Karma Police, Arrest This Man

“I believe in karma. What you give is what you get returned. I believe you can’t appreciate real love ’til you’ve been burned. I believe the grass is no more greener on the other side. I believe you don’t know what you’ve got until you say goodbye.” ~Affirmation, Savage Garden

karma 1If I were in a 12-step program it would probably require me to do a bunch of things I don’t want to do. You know, like apologize to people I’ve wronged in order to restore harmony to the universe, or something like that. There’s something to that 12-step program mantra that presupposes things that are out of harmony can be realigned by words and focus, as if karma can be thwarted because we’re sorry.

Hold up. Let me start again. I believe in karma. Yes, that’s a better beginning. I think that we do indeed reap what we sow, sometimes in more ways than one. And I think it goes both ways, positively and negatively. It’s like reinforcement. When we see a child yell at another child and we slap him on the hand for yelling, we shouldn’t be surprised when the child, in another conflict, slaps another child on the hand instead of yelling. We are just like children in that way because we do learn from others around us, and these interactions shape the way we see the world.

Karma: action, seen as bringing upon oneself inevitable results, good or bad, either in this life or in a reincarnation.

When I was twenty years old I stole money from my mother. It was a lot of money, but the amount doesn’t really matter. The action itself does. My mother had spent nearly her entire adult life providing for me and my sister, doing everything in her power to help us succeed in life, and my actions were a slap in the face. When she found out it was the disappointment in her eyes that hurt more than yelling or hitting me ever could have. I broke my mother’s heart, not just because I stole the money but I spent time and resources lying about it. That action created subsequent ripples that changed the entire course of my life. That’s karma.

karma_police-430x244And I have been sorry from the moment that happened. Things were strained between my mother and myself for years, but we’ve finally gotten to a place where the awkwardness if gone. That’s not to say I don’t still think of it from time to time, and that she doesn’t as well, but she’s forgiven me and we’ve forged a new relationship from the ashes of the old one. Yet there are still consequences, inevitable results of that transgression, the primary one being that it was the impetus that sent me to Tennessee, a horrendous place, but a place I needed to be in order to meet my future wife. Funny how that works, that both good and bad consequences came out of that poor decision.

“What you give is what you get returned.”

That quote still haunts me though, because it’s inherently untrue, and even though I believe in karma, I don’t think reciprocity is the only outcome, meaning irony can be a huge part of karma. If you give fake compliments and you make fun of someone behind their back, sometimes the best karma can be them treating you nicely, doing something special for you that makes you feel horrible that you were so cruel. And there are some people who are mean and prejudiced for whatever reason, so no matter how nice you are to them they won’t be nice to you in return. They will get theirs. Just wait and see. And even when you can’t see it, it still happens. Some karma is quieter than others.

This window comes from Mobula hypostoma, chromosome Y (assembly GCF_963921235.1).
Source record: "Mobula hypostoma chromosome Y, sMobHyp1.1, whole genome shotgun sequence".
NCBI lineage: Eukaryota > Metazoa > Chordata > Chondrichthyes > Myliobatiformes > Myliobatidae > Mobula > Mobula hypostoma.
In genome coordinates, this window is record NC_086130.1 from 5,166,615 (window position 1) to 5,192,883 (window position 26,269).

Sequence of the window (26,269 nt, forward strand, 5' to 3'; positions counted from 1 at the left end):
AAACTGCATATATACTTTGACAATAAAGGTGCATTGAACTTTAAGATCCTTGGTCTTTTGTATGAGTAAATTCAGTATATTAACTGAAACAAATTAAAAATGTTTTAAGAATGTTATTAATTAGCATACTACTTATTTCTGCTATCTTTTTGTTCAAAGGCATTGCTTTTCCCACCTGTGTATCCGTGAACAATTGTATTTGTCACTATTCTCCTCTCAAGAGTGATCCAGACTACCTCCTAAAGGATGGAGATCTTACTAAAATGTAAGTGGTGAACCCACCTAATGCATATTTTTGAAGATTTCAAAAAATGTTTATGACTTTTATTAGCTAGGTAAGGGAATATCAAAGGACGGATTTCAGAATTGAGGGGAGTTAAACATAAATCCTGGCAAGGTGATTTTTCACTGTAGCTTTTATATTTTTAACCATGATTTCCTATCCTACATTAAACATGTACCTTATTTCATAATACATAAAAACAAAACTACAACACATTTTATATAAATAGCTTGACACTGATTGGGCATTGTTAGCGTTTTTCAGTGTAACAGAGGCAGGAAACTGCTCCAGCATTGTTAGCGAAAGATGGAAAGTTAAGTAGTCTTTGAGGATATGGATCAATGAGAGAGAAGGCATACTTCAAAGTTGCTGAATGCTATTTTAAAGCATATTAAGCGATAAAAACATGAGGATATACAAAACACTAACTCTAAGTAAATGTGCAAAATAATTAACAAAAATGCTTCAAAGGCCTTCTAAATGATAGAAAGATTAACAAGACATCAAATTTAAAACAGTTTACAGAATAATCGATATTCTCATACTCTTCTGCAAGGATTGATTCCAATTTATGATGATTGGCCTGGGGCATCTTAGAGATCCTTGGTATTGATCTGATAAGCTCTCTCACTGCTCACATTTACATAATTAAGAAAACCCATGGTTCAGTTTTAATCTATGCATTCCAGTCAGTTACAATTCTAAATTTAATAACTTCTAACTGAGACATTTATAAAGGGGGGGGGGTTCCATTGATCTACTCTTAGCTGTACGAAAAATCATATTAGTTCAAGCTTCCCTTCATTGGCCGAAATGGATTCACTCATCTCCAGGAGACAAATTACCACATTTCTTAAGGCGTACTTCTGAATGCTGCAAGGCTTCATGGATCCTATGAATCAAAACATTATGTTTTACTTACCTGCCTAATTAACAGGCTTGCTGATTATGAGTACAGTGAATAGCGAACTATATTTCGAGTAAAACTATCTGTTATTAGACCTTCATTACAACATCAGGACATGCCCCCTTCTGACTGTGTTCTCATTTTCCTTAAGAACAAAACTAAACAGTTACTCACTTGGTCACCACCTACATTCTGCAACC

Karma-QuotesWhat I love most about karma is that it follows science, that for every action there is an equal and opposite reaction, even if we don’t understand how it fits the “opposite” end of the spectrum sometimes. Is it some God who deals out the consequences or just the result of a universe so full of emotions and energy that it’s bursting at the seams and overflowing? I like to think it’s a little of both, that the scales balance even when we don’t see it, that this life is a complicated interweaving of actions and reactions, of reinforcements and consequences. But whatever it is, I know that it’s never a one-way interaction between us and this crazy universe of ours.

And that makes me proud just to be a part of it.


Write What You Know?

I’ve heard it more times than I care to admit, those people reading my writing, clucking their tongues and saying, “You write what you know.” And I get exasperated, because they’ve probably just read my treatise on the glory of the socialist state, or my poem about a trip to hell, or the story I wrote from the perspective of a girl who lost her virginity at 13. How would I know anything about any of that, having never lived in a socialist state (that I know of), never having been to hell (although maybe Brooklyn qualifies these days), and never having been a girl (my virginity was intact until I was 21, by the way)? Yet they somehow try to force me into the narrative, into the dialogue somehow, as if there is no other way of writing, as if my imagination isn’t good enough (or perhaps too good) to come up with something like that out of thin air.

Give writers more credit. Or at least give some writers more credit. You know the writer who only writes about their daily lives, their troubles, their issues, and their foibles. And that’s okay. Some of my favorite bloggers are those who write that and only that. It’s what they know, and they’re experts at it. If I can’t live inside their skin, it’s a close second to read through their emotional baggage laid out on the screen. I know, too, for so many of those writers, it’s a therapeutic exercise, to get it all out, like focused breathing. In and out. Repeat. Some writers have that gift, to connect the readers with the experience, just as it happened and nothing else. Continue reading “Write What You Know?”

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